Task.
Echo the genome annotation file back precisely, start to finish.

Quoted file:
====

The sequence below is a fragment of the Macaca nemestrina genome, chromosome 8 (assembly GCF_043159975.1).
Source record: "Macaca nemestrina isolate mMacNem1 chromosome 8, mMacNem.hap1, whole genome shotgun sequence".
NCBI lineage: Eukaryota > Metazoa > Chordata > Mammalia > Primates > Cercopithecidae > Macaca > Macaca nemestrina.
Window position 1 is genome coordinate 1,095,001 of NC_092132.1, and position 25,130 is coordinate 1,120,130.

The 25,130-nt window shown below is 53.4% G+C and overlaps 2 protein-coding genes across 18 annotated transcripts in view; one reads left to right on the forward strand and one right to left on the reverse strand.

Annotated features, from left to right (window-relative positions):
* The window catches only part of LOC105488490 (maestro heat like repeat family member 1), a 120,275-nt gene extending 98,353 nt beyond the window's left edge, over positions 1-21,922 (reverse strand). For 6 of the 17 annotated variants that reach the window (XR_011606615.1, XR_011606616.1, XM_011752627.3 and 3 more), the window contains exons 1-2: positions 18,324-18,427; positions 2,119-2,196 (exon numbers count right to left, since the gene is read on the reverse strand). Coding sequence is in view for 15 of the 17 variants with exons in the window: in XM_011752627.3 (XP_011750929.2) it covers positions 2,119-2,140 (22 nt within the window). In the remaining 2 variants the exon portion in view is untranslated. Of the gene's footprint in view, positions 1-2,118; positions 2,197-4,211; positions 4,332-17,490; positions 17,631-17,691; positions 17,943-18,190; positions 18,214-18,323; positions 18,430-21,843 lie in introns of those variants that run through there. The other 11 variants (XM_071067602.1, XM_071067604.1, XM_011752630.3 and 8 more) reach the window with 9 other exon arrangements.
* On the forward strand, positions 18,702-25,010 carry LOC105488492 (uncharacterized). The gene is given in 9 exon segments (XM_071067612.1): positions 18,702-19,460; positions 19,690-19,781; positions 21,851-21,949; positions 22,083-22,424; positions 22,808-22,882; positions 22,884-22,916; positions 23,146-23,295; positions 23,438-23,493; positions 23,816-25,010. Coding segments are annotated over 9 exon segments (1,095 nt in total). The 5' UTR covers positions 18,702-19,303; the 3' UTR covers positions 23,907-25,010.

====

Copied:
The sequence below is a fragment of the Macaca nemestrina genome, chromosome 8 (assembly GCF_043159975.1).
Source record: "Macaca nemestrina isolate mMacNem1 chromosome 8, mMacNem.hap1, whole genome shotgun sequence".
NCBI lineage: Eukaryota > Metazoa > Chordata > Mammalia > Primates > Cercopithecidae > Macaca > Macaca nemestrina.
Window position 1 is genome coordinate 1,095,001 of NC_092132.1, and position 25,130 is coordinate 1,120,130.

The 25,130-nt window shown below is 53.4% G+C and overlaps 2 protein-coding genes across 18 annotated transcripts in view; one reads left to right on the forward strand and one right to left on the reverse strand.

Annotated features, from left to right (window-relative positions):
* The window catches only part of LOC105488490 (maestro heat like repeat family member 1), a 120,275-nt gene extending 98,353 nt beyond the window's left edge, over positions 1-21,922 (reverse strand). For 6 of the 17 annotated variants that reach the window (XR_011606615.1, XR_011606616.1, XM_011752627.3 and 3 more), the window contains exons 1-2: positions 18,324-18,427; positions 2,119-2,196 (exon numbers count right to left, since the gene is read on the reverse strand). Coding sequence is in view for 15 of the 17 variants with exons in the window: in XM_011752627.3 (XP_011750929.2) it covers positions 2,119-2,140 (22 nt within the window). In the remaining 2 variants the exon portion in view is untranslated. Of the gene's footprint in view, positions 1-2,118; positions 2,197-4,211; positions 4,332-17,490; positions 17,631-17,691; positions 17,943-18,190; positions 18,214-18,323; positions 18,430-21,843 lie in introns of those variants that run through there. The other 11 variants (XM_071067602.1, XM_071067604.1, XM_011752630.3 and 8 more) reach the window with 9 other exon arrangements.
* On the forward strand, positions 18,702-25,010 carry LOC105488492 (uncharacterized). The gene is given in 9 exon segments (XM_071067612.1): positions 18,702-19,460; positions 19,690-19,781; positions 21,851-21,949; positions 22,083-22,424; positions 22,808-22,882; positions 22,884-22,916; positions 23,146-23,295; positions 23,438-23,493; positions 23,816-25,010. Coding segments are annotated over 9 exon segments (1,095 nt in total). The 5' UTR covers positions 18,702-19,303; the 3' UTR covers positions 23,907-25,010.